The last layer of the LAMP stack is the programming language. PHP (Hypertext Preprocessor) is a programming language that sits on this layer and has the role of combining all the elements of the LAMP stack. It allows web applications to run efficiently. 

The PHP language works with Apache to build dynamic web pages. Developers can’t use HTML alone to execute dynamic processes. It needs a programming language such as PHP to pull data out of a database. PHP executed this functionality by simply integrating PHP code into the parts of a page that needs to be dynamic. 

Note: PHP programming language is an efficient language. However, using the LAMP stack, developers can swap out PHP in favor of Perl or the increasingly favorite Python language.

How it Works?

Let’s examine how these four layers interoperate using the high-level examination. The process starts when the Apache web server receives requests for web pages via a user’s browser. 

For example, if the request is for a PHP file, then Apache passes the request to PHP. Next, it loads the file and executes the code. Meanwhile, PHP communicates with MySQL to fetch any data referenced in the code. 

After that, PHP uses the code in the file and the data from the database. The browsers need this to create the HTML that browsers require to display web pages. The LAMP stack can handle both static web pages and dynamic pages. Dynamic means the contents keep on changing depending on the date, time, user identity, etc. 

After running the file code, PHP passes the resulting data back to the Apache web server, then sends it to the browser. During this process, it stores new data in MySQL. This interconnectivity is made possible by the Linux operating system running at the base of the stack. 

Developer’s Benefits

So, why would developers choose the LAMP stack over other tech stacks?

Here are some benefits to consider:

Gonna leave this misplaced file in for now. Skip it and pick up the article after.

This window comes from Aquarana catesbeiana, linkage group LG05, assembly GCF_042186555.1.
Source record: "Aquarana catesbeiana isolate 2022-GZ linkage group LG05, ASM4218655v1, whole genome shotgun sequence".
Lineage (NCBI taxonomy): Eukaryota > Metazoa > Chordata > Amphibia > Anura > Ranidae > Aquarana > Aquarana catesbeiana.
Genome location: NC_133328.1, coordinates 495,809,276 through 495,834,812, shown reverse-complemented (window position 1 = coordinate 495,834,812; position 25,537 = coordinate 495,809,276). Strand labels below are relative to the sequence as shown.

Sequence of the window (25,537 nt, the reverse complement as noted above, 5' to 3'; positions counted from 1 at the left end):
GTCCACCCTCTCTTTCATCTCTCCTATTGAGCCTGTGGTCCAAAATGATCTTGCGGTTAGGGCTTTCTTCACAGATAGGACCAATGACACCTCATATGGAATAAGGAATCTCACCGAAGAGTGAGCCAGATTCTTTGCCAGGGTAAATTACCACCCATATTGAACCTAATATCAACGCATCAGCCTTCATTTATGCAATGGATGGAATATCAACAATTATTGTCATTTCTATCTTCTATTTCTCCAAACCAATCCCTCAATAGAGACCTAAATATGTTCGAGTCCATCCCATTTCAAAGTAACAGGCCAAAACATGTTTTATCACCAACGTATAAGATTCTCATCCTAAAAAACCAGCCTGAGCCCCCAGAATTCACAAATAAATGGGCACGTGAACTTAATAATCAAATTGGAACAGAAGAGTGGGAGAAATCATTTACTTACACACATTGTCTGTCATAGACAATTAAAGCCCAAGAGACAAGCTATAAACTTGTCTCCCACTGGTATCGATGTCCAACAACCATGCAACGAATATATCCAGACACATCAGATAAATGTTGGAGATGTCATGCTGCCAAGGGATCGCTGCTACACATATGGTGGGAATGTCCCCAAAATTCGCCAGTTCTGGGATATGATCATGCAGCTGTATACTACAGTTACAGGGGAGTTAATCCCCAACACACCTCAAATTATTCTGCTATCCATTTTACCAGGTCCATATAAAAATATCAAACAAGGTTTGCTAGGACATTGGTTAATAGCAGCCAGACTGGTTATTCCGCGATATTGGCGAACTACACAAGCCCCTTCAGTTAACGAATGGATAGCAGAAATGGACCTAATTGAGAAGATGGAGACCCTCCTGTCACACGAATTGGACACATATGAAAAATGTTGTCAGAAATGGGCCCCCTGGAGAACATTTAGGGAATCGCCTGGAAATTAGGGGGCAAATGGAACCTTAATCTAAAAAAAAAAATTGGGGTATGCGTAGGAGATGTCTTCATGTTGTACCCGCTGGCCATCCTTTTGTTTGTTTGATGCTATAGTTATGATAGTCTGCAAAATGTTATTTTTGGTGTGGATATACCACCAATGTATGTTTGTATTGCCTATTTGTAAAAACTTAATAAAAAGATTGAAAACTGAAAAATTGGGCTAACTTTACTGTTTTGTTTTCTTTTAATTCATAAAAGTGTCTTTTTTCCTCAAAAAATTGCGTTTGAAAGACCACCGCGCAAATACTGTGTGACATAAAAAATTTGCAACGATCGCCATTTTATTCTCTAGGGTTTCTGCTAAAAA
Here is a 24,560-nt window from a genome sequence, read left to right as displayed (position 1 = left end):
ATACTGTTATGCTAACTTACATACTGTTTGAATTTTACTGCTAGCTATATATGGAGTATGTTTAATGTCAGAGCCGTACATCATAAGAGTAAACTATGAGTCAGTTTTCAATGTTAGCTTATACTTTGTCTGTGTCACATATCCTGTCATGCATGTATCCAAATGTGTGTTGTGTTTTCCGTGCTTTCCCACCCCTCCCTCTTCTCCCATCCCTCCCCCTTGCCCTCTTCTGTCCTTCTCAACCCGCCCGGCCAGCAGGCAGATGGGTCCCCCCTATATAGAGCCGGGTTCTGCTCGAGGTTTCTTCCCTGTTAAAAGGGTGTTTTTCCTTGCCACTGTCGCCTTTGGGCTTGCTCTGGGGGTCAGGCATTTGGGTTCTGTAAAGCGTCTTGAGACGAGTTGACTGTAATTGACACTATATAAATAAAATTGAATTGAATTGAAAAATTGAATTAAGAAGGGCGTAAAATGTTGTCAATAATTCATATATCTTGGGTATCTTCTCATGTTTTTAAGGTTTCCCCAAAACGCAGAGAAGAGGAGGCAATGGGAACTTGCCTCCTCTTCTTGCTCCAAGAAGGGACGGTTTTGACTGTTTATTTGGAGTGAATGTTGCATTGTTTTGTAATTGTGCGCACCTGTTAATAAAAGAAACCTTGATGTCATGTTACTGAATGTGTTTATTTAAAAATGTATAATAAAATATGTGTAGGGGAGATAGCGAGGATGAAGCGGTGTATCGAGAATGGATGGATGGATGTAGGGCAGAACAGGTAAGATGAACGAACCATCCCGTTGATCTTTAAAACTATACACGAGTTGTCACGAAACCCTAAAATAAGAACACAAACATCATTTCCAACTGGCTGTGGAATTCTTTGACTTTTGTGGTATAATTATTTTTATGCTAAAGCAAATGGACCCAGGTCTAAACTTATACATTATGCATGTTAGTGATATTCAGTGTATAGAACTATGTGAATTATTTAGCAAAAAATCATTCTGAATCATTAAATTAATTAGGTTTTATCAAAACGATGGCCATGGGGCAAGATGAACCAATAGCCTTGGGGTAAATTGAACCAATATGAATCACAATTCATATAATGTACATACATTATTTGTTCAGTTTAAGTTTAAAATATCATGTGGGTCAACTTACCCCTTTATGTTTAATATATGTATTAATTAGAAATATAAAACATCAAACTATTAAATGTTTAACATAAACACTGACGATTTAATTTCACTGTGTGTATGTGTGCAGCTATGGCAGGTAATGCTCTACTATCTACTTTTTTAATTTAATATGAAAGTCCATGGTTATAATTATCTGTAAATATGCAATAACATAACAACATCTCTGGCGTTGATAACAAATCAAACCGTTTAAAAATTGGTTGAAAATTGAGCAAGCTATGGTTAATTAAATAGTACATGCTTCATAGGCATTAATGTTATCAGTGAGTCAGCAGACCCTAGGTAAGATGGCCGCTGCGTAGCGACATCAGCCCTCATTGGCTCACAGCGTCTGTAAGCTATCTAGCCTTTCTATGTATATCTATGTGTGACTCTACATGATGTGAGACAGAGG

• LAMP stack consists of Free and Open-source Software (FOSS), making them readily available. 
  • FOSS offers little restrictions on its usage and involves no license fees.
  • Developers have easy access to their community support, making it easier to fix bugs and issues. 
  • Simplifies the software development process and provides flexibility compared to any enterprise commercial-based products.

But, LAMP stack default settings might not work all the time…

LAMP Stack and Stackify

A thorough understanding of the four software stacks helps developers in debugging and troubleshooting processes. It allows them to examine how each layer interconnects on one another. 

For instance, a common Linux layer issue is when a disk drive is full. Developers know that this is because of failure to track file storage, temporary files are not deleted, or failure to allocate common storage for assets. Unfortunately, these issues also affect all other layers in the stack.

Likewise, when MySQL database goes offline or has long query processing. Or when the Apache server has memory issues and has I/O blocking requests. Expect that there will be PHP related errors associated with it. When developers know which layer has issues, then they know which configuration files to troubleshoot.

However, that would require lots of effort. 

Web applications using LAMP stack need code profiling to optimize their performance. 

But, instead of spending your time tweaking the Linux server, you can focus on developing your sites. Let an Application Performance Management(APM) tool, such as Stackify Retrace, help speed up your application. Retrace provides automated alerts and notifications, maintenance and management insights, and others. 

Try a FREE, two-week trial today!